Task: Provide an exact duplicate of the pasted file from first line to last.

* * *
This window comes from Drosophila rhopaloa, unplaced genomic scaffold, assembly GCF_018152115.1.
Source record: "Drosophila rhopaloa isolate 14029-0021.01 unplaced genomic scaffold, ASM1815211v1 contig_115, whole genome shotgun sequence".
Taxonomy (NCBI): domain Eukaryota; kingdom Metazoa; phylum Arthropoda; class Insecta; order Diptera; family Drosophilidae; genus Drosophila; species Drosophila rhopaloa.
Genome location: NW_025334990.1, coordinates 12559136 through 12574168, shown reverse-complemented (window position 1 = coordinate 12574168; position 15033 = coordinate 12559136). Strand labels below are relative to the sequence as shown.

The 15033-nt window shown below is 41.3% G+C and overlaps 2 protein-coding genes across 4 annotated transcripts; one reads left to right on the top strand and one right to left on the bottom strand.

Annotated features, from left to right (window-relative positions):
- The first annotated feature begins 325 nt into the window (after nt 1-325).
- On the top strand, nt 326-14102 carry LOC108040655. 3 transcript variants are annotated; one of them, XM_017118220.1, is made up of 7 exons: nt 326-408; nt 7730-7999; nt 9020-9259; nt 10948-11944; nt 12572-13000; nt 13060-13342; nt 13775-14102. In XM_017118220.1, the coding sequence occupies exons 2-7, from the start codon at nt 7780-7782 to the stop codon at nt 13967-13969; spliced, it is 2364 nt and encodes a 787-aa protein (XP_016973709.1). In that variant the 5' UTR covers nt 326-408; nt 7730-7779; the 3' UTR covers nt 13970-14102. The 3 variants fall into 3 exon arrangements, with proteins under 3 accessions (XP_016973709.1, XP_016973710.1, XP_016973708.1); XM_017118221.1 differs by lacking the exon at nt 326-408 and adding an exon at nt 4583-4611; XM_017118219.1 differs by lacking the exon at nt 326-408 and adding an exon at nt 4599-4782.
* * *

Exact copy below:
This window comes from Drosophila rhopaloa, unplaced genomic scaffold, assembly GCF_018152115.1.
Source record: "Drosophila rhopaloa isolate 14029-0021.01 unplaced genomic scaffold, ASM1815211v1 contig_115, whole genome shotgun sequence".
Taxonomy (NCBI): domain Eukaryota; kingdom Metazoa; phylum Arthropoda; class Insecta; order Diptera; family Drosophilidae; genus Drosophila; species Drosophila rhopaloa.
Genome location: NW_025334990.1, coordinates 12559136 through 12574168, shown reverse-complemented (window position 1 = coordinate 12574168; position 15033 = coordinate 12559136). Strand labels below are relative to the sequence as shown.

The 15033-nt window shown below is 41.3% G+C and overlaps 2 protein-coding genes across 4 annotated transcripts; one reads left to right on the top strand and one right to left on the bottom strand.

Annotated features, from left to right (window-relative positions):
- The first annotated feature begins 325 nt into the window (after nt 1-325).
- On the top strand, nt 326-14102 carry LOC108040655. 3 transcript variants are annotated; one of them, XM_017118220.1, is made up of 7 exons: nt 326-408; nt 7730-7999; nt 9020-9259; nt 10948-11944; nt 12572-13000; nt 13060-13342; nt 13775-14102. In XM_017118220.1, the coding sequence occupies exons 2-7, from the start codon at nt 7780-7782 to the stop codon at nt 13967-13969; spliced, it is 2364 nt and encodes a 787-aa protein (XP_016973709.1). In that variant the 5' UTR covers nt 326-408; nt 7730-7779; the 3' UTR covers nt 13970-14102. The 3 variants fall into 3 exon arrangements, with proteins under 3 accessions (XP_016973709.1, XP_016973710.1, XP_016973708.1); XM_017118221.1 differs by lacking the exon at nt 326-408 and adding an exon at nt 4583-4611; XM_017118219.1 differs by lacking the exon at nt 326-408 and adding an exon at nt 4599-4782.